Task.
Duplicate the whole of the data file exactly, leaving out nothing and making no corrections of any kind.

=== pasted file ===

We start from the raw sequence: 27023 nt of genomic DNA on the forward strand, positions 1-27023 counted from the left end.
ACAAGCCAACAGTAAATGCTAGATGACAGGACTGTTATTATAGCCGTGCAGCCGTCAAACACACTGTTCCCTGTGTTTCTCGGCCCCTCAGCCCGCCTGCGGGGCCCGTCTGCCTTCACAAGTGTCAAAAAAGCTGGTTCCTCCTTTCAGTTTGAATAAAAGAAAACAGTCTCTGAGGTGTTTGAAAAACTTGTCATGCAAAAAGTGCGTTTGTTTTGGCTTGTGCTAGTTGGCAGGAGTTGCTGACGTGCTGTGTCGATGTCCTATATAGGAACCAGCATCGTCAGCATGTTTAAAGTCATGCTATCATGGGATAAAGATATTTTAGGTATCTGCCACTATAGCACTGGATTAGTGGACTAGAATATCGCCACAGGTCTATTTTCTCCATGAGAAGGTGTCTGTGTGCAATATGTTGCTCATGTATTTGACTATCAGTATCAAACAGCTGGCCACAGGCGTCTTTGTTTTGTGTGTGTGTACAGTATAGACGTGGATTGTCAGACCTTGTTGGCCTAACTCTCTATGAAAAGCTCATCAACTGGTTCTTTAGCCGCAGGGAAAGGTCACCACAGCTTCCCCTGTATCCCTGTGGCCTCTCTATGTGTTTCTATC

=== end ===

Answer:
We start from the raw sequence: 27023 nt of genomic DNA on the forward strand, positions 1-27023 counted from the left end.
ACAAGCCAACAGTAAATGCTAGATGACAGGACTGTTATTATAGCCGTGCAGCCGTCAAACACACTGTTCCCTGTGTTTCTCGGCCCCTCAGCCCGCCTGCGGGGCCCGTCTGCCTTCACAAGTGTCAAAAAAGCTGGTTCCTCCTTTCAGTTTGAATAAAAGAAAACAGTCTCTGAGGTGTTTGAAAAACTTGTCATGCAAAAAGTGCGTTTGTTTTGGCTTGTGCTAGTTGGCAGGAGTTGCTGACGTGCTGTGTCGATGTCCTATATAGGAACCAGCATCGTCAGCATGTTTAAAGTCATGCTATCATGGGATAAAGATATTTTAGGTATCTGCCACTATAGCACTGGATTAGTGGACTAGAATATCGCCACAGGTCTATTTTCTCCATGAGAAGGTGTCTGTGTGCAATATGTTGCTCATGTATTTGACTATCAGTATCAAACAGCTGGCCACAGGCGTCTTTGTTTTGTGTGTGTGTACAGTATAGACGTGGATTGTCAGACCTTGTTGGCCTAACTCTCTATGAAAAGCTCATCAACTGGTTCTTTAGCCGCAGGGAAAGGTCACCACAGCTTCCCCTGTATCCCTGTGGCCTCTCTATGTGTTTCTATC